[58] When the degree of anisotropy is low, simple approximations to the full symmetry class of the effective elastic tensor can represent the structure fairly well, as has been shown in different ways previously. However, when the strength of the anisotropy exceeds 5–10%, there is notable difference in the estimated seismic properties and travel time anomalies for low symmetry versus for a hexagonal approximation of the symmetry. Use of an orthorhombic approximation of the elastic tensor does provide a good match to the triclinic or monoclinic cases, even in regions of rather complex strain history. We are not suggesting that travel-time inversions should attempt to solve for nine elastic constants. Rather, our results indicate that, while qualitative inferences from anisotropic inversions with hexagonal symmetry are likely to be useful, quantitative conclusions could be biased. One way to limit the bias would be to perform a few forward models of wave propagation using orthorhombic elastic symmetry. A reference forward model could assume a distribution and degree of anisotropy like that determined in the hexagonal symmetry inversion but with orthogonal elastic constants. Next, a few perturbation cases, where strength/distribution of anisotropy are pushed away from the starting model, could be run. This would illustrate how far the structure, with more realistic elastic properties, could vary from the inversion solution before the match to the seismic data becomes unacceptable.

[59] There is a fair amount of overlap in the P wave anisotropy patterns predicted for the different texture models investigated. This is in agreement with previous work employing simple deformation paths [Tommasi et al., 2000], and it gives us a measure of confidence for pursuing how different flow fields affect the seismic structure [Blackman and Kendall, 2002]. Although we can expect that the least computationally demanding lower bound method may miss some details and it probably responds too rapidly to changes in the strain field, the general pattern of anisotropy determined will not be way out of line with what the other methods would predict. To understand how the shear wave structure that is predicted for the different textural models might affect observed splitting and surface wave propagation, it is necessary to model more than a single streamline. We begin such investigation using the lower bound case in a companion paper [Blackman and Kendall, 2002], but additional exploration of results, when recrystallization is allowed to play a role, may be worthwhile in the future.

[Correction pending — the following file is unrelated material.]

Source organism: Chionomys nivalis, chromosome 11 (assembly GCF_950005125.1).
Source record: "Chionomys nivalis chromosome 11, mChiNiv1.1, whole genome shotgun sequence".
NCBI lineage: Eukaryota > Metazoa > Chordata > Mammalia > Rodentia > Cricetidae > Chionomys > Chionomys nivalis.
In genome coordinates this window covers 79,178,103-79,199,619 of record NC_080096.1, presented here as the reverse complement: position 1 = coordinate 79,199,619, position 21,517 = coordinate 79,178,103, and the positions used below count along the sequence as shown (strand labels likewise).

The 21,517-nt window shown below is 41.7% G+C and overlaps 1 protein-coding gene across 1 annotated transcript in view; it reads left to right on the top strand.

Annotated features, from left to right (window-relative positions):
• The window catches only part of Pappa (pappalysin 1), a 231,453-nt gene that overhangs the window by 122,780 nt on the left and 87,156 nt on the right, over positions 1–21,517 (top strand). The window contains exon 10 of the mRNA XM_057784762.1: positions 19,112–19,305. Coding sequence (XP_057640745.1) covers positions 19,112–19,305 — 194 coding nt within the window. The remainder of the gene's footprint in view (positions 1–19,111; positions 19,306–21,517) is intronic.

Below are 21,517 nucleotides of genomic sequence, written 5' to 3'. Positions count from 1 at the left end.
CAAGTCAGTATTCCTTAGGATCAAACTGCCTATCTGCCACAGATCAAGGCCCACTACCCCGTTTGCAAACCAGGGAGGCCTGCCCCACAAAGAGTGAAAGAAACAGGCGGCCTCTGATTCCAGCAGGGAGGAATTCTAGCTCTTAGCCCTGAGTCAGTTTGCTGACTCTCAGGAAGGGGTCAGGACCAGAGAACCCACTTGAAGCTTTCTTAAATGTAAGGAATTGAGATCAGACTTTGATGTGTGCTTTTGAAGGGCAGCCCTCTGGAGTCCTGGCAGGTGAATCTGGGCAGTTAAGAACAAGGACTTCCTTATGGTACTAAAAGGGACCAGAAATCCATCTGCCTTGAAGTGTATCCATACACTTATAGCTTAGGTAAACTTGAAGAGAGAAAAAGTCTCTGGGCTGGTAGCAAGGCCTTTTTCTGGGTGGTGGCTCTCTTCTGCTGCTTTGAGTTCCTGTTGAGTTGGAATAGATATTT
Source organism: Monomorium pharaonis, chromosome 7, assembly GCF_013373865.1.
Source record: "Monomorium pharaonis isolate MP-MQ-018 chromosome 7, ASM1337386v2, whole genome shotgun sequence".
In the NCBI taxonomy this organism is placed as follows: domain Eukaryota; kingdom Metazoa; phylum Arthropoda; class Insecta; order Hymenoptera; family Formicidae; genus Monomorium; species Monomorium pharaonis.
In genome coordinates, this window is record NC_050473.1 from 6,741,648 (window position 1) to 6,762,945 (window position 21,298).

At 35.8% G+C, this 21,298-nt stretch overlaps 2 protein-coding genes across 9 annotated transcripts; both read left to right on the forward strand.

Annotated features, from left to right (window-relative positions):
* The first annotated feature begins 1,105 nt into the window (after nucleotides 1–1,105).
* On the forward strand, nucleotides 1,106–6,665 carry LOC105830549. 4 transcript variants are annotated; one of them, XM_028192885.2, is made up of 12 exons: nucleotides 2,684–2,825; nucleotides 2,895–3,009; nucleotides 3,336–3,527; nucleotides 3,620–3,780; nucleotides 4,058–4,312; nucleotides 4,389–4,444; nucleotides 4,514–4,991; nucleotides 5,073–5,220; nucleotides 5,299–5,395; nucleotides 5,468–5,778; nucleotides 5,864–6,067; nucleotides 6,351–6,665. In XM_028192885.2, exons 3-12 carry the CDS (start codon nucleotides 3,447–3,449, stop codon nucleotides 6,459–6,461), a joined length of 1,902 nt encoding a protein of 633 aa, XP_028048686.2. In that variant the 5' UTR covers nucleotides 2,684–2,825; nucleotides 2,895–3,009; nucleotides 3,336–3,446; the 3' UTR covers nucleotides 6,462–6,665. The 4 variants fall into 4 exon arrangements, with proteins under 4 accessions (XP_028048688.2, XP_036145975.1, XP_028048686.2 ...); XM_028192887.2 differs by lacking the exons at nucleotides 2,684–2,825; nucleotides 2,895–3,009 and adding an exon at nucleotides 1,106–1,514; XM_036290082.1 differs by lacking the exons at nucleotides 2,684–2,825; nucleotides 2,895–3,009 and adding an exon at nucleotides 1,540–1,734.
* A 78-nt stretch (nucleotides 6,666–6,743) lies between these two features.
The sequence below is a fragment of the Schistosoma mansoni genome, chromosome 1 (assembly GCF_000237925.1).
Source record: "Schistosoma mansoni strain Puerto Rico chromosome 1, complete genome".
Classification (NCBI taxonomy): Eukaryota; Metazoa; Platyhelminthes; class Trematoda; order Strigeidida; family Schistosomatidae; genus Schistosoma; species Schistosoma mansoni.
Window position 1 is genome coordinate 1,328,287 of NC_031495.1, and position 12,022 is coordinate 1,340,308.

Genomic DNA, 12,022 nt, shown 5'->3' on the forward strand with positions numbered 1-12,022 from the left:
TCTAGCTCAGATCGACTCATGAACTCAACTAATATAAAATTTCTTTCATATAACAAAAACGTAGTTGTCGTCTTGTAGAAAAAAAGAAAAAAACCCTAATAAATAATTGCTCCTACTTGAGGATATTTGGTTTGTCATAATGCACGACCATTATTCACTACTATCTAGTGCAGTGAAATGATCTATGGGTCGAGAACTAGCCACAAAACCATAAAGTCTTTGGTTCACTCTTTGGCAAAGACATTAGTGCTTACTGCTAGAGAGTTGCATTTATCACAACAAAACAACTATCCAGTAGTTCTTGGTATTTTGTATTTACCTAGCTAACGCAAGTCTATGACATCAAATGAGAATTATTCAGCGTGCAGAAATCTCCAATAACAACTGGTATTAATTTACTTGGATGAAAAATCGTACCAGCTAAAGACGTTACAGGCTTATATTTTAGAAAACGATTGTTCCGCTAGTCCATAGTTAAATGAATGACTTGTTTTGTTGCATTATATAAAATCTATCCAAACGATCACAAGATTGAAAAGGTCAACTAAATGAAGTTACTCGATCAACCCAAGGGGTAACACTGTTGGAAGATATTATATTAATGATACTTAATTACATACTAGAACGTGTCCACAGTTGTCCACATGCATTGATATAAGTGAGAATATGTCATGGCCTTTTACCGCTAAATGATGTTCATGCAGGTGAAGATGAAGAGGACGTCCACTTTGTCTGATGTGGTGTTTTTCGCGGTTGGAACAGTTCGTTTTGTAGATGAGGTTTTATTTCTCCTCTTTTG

[60] Finally, we note that some care is required when applying notions developed based on progressive simple shear results in an ad hoc manner to flow fields that are actually more complex. Ribe [1989] pointed this out before, and our new results emphasize the point. The major change in strain field such as will occur within a few hundred kilometers of all plate boundaries introduces complex behavior as polycrystalline peridotite responds and accommodates radically different forces. In our spreading center models, after aggregates have transited the upwelling region and turned the corner to follow plate motion, there is the strongest effect of recrystallization on subsequent texturing. The fact that strong preexisting texture must be altered plays an important role in the evolution of orientation distributions; it is not the same as starting at the ridge axis with randomly oriented grains.


[61] We thank Paul Dawson and Donald Boyce for their generosity in providing the lower bound code and taking the time to help us get started working with it. Carlos Tomé also contributed via helpful interaction and discussions. Reviews by Greg Hirth, Neil Ribe, David Mainprice, and Peter Kelemen were helpful for clarifying our results and better emphasizing their context. We appreciate these colleagues' input and their patience in wading through both this and the companion manuscript. Blackman was supported by NSF grant OCE98-12560 for this study and Wenk was supported by IGPP-LANL and NSF EAR 99-02866.